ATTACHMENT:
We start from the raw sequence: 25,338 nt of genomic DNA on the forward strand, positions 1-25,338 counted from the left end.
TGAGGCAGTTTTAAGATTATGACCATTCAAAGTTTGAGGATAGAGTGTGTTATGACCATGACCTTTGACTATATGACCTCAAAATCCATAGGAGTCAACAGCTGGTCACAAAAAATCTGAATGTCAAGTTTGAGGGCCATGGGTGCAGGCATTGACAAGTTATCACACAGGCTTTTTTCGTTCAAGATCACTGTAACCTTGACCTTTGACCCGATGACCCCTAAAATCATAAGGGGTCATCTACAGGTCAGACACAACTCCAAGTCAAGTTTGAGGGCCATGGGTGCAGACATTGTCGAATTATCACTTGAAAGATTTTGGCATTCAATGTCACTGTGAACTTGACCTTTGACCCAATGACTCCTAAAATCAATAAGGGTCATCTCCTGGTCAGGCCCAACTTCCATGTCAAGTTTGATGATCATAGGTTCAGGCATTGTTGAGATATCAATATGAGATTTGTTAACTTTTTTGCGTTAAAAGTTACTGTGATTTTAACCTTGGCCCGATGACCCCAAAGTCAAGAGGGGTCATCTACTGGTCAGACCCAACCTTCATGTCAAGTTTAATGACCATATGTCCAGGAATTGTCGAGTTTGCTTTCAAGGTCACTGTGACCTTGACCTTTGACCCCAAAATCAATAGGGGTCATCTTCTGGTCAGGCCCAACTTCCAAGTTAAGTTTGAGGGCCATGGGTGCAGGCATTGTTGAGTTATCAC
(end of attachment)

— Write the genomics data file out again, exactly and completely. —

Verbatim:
We start from the raw sequence: 25,338 nt of genomic DNA on the forward strand, positions 1-25,338 counted from the left end.
TGAGGCAGTTTTAAGATTATGACCATTCAAAGTTTGAGGATAGAGTGTGTTATGACCATGACCTTTGACTATATGACCTCAAAATCCATAGGAGTCAACAGCTGGTCACAAAAAATCTGAATGTCAAGTTTGAGGGCCATGGGTGCAGGCATTGACAAGTTATCACACAGGCTTTTTTCGTTCAAGATCACTGTAACCTTGACCTTTGACCCGATGACCCCTAAAATCATAAGGGGTCATCTACAGGTCAGACACAACTCCAAGTCAAGTTTGAGGGCCATGGGTGCAGACATTGTCGAATTATCACTTGAAAGATTTTGGCATTCAATGTCACTGTGAACTTGACCTTTGACCCAATGACTCCTAAAATCAATAAGGGTCATCTCCTGGTCAGGCCCAACTTCCATGTCAAGTTTGATGATCATAGGTTCAGGCATTGTTGAGATATCAATATGAGATTTGTTAACTTTTTTGCGTTAAAAGTTACTGTGATTTTAACCTTGGCCCGATGACCCCAAAGTCAAGAGGGGTCATCTACTGGTCAGACCCAACCTTCATGTCAAGTTTAATGACCATATGTCCAGGAATTGTCGAGTTTGCTTTCAAGGTCACTGTGACCTTGACCTTTGACCCCAAAATCAATAGGGGTCATCTTCTGGTCAGGCCCAACTTCCAAGTTAAGTTTGAGGGCCATGGGTGCAGGCATTGTTGAGTTATCAC